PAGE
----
|Born||Thomas Edward Meehan|
August 14, 1929
Ossining, New York, U.S.
|Died||August 21, 2017 (aged 88)|
New York City, U.S.
|Alma mater||Hamilton College|
|Notable awards||Tony Award for Best Book of a Musical|
Drama Desk Award for Outstanding Book of a Musical
Thomas Edward Meehan (August 14, 1929 – August 21, 2017) was an American playwright. He wrote the books for the musicals Annie, The Producers, Hairspray, Young Frankenstein and Cry-Baby. He co-wrote the books for Elf: The Musical and Limelight: The Story of Charlie Chaplin.
He received the Tony Award for Best Book of a Musical three times—in 1977 for Annie, in 2001 for The Producers (shared with Mel Brooks), and in 2003 for Hairspray (shared with Mark O'Donnell).
Meehan was born in Ossining, New York, but grew up in Suffern, New York. His father, Thomas, was a businessman, and his mother, Helen Cecilia O’Neill, was an emergency department nurse. He graduated from Hamilton College.
Meehan moved to Manhattan at age 24, and worked at The New Yorker's "Talk of the Town".
In 1972, Meehan was asked to work on a musical based on the comic strip Little Orphan Annie. At first, Meehan was skeptical to accept the offer, but eventually accepted the offer after reading the strip. Meehan wrote Annie with Charles Strouse, who wrote the music. The production took five years to get to Broadway, but after opening in 1977 ran for 2,377 performances.
Additional credits include Ain't Broadway Grand; Oh, Kay!; Bombay Dreams, a musical adaptation of I Remember Mama; and Annie 2: Miss Hannigan's Revenge, which was subsequently reworked and re-staged Off-Broadway as Annie Warbucks. He also wrote the libretto to the opera 1984.
In addition, Meehan was a long-time contributor of humor to The New Yorker, including the famous short story "Yma Dream"; an Emmy Award-winning writer of television comedy; and a collaborator on a number of screenplays, including Mel Brooks' Spaceballs; a remake of To Be or Not to Be; and the family drama One Magic Christmas. Meehan went on to work with Brooks on other projects on Broadway, including The Producers, based on the 1967 film. The show became a Broadway hit that dominated the 2001 Tony Awards and ran for more than 2,500 performances.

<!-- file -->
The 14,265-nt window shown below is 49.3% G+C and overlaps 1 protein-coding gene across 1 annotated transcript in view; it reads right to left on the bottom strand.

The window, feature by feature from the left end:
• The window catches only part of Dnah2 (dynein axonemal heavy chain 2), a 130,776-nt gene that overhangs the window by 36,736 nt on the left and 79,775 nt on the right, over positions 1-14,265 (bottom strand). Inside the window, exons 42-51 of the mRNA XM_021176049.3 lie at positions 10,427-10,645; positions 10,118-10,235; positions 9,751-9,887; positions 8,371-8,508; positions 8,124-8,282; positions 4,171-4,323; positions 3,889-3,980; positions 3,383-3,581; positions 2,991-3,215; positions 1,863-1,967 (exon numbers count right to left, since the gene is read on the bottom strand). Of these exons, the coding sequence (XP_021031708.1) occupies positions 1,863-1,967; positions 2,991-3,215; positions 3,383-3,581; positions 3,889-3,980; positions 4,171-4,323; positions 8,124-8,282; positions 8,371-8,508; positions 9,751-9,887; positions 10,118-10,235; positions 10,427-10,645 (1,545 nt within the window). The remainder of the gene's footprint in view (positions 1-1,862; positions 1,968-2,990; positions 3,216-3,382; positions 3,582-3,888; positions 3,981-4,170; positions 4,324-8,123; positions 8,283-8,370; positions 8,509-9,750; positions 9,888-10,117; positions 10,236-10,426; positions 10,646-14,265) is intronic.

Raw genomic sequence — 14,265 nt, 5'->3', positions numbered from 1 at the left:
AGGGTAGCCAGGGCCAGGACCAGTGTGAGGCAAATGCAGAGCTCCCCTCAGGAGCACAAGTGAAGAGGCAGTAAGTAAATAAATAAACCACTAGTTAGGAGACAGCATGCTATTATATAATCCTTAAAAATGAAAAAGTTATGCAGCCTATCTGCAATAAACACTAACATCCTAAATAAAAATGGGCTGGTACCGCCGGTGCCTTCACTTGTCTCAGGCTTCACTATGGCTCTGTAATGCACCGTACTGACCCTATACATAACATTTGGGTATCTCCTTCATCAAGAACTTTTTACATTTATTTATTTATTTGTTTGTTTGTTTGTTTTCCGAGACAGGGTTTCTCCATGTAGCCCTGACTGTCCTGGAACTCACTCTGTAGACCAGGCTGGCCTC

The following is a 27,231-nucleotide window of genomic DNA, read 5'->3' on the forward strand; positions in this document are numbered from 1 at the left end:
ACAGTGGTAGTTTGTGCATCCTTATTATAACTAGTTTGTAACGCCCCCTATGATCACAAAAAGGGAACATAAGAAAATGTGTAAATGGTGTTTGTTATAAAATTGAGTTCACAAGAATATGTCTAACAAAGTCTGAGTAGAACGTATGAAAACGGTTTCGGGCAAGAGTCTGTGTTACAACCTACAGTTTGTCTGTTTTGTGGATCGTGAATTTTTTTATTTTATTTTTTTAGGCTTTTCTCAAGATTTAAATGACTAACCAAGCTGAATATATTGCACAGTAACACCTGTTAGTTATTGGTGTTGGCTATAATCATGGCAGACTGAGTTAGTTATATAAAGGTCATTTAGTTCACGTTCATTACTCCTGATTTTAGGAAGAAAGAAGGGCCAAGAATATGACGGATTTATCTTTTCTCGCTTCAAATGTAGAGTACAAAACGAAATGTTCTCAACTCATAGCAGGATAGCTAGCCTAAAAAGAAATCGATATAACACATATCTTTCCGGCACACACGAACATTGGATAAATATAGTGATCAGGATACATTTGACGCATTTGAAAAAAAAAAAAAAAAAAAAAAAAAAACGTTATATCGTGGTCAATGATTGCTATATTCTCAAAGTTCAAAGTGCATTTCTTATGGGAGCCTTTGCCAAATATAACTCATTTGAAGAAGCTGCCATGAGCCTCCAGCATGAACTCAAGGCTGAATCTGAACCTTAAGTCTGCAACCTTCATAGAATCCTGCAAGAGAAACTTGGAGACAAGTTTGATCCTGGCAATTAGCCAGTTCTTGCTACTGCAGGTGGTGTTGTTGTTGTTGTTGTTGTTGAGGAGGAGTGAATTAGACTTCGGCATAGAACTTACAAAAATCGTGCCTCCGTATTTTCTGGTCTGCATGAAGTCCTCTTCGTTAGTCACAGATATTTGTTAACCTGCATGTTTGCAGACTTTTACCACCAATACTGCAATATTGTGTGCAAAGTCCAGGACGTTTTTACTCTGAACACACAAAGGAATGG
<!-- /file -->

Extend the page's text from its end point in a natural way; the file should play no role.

Meehan followed that with Hairspray, an adaptation based on John Waters’s 1988 film of the same name. It opened in 2002 and ran for 2,642 performances. He co-wrote the book, with Bob Martin, for Elf the Musical. He co-wrote the book for the production of the musical Limelight: The Story of Charlie Chaplin which ran at the La Jolla Playhouse in 2010 and premiered on Broadway in 2012. In 2011 he revised the book originally written by Peter Stone for the Off-Broadway musical Death Takes a Holiday with music and lyrics by Maury Yeston.
In 2012, Meehan wrote the book from the original screenplay by Sylvester Stallone for the musical Rocky. The show premiered in Hamburg in 2012, before transferring to Broadway in 2014.
Meehan held the distinction of being the only writer to have written three Broadway shows that ran for more than 2,000 performances. Reflecting on his work in an interview with The New York Observer in 1999, Meehan said "I wrote stories that were serious, very somber, trying to be in the style of William Faulkner. My career has always been that every time I try something really serious, it's no good, but if I try to be funny, then it works".
Meehan died from cancer at his home in Manhattan on August 21, 2017, one week after his 88th birthday. Five months prior to his death, Meehan had undergone surgery, which later caused his health to deteriorate.
Meehan was survived by two children from his first marriage with Karen Meehan, which ended in divorce, and two other children with Carolyn Wagstaff Capstick, whom he married in 1988 and with whom he remained until his death.
Mel Brooks memorialized Meehan, tweeting "I'll miss his sweetness & talent. We have all lost a giant of the theatre."